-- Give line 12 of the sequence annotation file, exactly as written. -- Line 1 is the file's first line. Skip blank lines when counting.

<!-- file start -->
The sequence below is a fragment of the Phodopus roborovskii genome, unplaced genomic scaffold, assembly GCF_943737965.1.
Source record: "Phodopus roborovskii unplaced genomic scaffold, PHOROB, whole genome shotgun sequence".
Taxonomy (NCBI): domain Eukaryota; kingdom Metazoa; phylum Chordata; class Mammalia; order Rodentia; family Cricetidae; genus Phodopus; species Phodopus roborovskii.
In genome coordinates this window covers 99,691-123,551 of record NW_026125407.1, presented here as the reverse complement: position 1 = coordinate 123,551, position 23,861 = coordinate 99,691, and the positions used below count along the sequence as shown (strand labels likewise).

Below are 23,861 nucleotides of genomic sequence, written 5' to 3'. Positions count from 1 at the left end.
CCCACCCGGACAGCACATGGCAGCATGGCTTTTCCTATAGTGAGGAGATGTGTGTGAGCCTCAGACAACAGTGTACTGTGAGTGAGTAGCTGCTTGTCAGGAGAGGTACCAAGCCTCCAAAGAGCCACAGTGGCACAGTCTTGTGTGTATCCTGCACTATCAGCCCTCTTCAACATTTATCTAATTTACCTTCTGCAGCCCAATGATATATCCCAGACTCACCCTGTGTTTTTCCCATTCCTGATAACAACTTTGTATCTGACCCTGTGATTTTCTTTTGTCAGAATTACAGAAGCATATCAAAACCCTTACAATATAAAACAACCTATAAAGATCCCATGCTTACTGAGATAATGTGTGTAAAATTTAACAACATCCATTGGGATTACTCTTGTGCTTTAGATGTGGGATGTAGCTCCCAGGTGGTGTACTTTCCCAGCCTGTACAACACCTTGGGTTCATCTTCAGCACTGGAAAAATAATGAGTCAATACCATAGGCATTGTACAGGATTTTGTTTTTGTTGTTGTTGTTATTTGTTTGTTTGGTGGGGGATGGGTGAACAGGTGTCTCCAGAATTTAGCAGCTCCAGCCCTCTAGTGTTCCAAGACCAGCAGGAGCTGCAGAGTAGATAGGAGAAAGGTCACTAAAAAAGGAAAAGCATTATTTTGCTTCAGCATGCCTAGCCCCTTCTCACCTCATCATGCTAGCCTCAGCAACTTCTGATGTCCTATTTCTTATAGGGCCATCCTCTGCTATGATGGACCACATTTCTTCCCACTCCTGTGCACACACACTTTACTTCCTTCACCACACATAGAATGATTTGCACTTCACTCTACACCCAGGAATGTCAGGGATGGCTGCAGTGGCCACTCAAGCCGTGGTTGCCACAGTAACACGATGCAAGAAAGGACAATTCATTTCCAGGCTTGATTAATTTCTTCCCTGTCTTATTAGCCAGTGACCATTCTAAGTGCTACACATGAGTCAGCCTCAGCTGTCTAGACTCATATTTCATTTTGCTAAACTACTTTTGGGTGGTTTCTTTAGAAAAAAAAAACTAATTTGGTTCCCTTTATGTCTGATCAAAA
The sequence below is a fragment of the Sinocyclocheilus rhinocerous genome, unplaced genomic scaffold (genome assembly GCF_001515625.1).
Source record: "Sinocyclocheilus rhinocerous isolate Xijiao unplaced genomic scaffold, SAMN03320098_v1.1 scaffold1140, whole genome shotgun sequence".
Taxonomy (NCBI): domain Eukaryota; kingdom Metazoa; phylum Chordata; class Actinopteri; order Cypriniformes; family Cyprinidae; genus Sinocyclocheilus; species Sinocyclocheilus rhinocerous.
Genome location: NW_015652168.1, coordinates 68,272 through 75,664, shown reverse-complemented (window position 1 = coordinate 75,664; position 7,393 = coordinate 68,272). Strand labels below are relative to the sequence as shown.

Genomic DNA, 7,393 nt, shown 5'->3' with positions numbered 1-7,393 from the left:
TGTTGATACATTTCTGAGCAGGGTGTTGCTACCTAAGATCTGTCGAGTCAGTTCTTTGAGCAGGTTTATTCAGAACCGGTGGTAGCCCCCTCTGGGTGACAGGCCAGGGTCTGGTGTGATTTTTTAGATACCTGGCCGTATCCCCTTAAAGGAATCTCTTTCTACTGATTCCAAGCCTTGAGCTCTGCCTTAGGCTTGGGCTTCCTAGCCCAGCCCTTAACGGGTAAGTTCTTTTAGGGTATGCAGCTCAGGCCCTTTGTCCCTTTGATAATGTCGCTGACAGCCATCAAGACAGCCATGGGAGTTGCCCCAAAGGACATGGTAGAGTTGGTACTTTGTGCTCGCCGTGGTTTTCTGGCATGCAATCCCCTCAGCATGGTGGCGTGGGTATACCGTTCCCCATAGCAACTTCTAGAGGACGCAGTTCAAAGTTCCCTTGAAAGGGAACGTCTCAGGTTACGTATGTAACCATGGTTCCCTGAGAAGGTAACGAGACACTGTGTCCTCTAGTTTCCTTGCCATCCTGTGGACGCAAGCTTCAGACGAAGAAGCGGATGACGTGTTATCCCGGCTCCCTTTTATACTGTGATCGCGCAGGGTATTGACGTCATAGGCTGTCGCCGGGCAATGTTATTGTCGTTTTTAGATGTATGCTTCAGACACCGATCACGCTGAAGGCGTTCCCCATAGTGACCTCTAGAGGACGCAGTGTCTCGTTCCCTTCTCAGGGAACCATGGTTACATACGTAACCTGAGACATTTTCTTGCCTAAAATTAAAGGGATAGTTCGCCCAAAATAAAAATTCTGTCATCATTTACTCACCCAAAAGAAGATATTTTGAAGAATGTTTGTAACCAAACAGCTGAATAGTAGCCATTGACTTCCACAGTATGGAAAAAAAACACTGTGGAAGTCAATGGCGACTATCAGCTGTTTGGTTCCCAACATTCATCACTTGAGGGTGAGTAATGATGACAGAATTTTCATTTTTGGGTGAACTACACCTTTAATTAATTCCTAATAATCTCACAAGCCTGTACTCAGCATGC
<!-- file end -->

TGTTGATACATTTCTGAGCAGGGTGTTGCTACCTAAGATCTGTCGAGTCAGTTCTTTGAGCAGGTTTATTCAGAACCGGTGGTAGCCCCCTCTGGGTGACAGGCCAGGGTCTGGTGTGATTTTTTAGATACCTGGCCGTATCCCCTTAAAGGAATCTCTTTCTACTGATTCCAAGCCTTGAGCTCTGCCTTAGGCTTGGGCTTCCTAGCCCAGCCCTTAACGGGTAAGTTCTTTTAGGGTATGCAGCTCAGGCCCTTTGTCCCTTTGATAATGTCGCTGACAGCCATCAAGACAGCCATGGGAGTTGCCCCAAAGGACATGGTAGAGTTGGTACTTTGTGCTCGCCGTGGTTTTCTGGCATGCAATCCCCTCAGCATGGTGGCGTGGGTATACCGTTCCCCATAGCAACTTCTAGAGGACGCAGTTCAAAGTTCCCTTGAAAGGGAACGTCTCAGGTTACGTATGTAACCATGGTTCCCTGAGAAGGTAACGAGACACTGTGTCCTCTAGTTTCCTTGCCATCCTGTGGACGCAAGCTTCAGACGAAGAAGCGGATGACGTGTTATCCCGGCTCCCTTTTATACTGTGATCGCGCAGGGTATTGACGTCATAGGCTGTCGCCGGGCAATGTTATTGTCGTTTTTAGATGTATGCTTCAGACACCGATCACGCTGAAGGCGTTCCCCATAGTGACCTCTAGAGGACGCAGTGTCTCGTTCCCTTCTCAGGGAACCATGGTTACATACGTAACCTGAGACATTTTCTTGCCTAAAATTAAAGGGATAGTTCGCCCAAAATAAAAATTCTGTCATCATTTACTCACCCAAAAGAAGATATTTTGAAGAATGTTTGTAACCAAACAGCTGAATAGTAGCCATTGACTTCCACAGTATGGAAAAAAAACACTGTGGAAGTCAATGGCGACTATCAGCTGTTTGGTTCCCAACATTCATCACTTGAGGGTGAGTAATGATGACAGAATTTTCATTTTTGGGTGAACTACACCTTTAATTAATTCCTAATAATCTCACAAGCCTGTACTCAGCATGC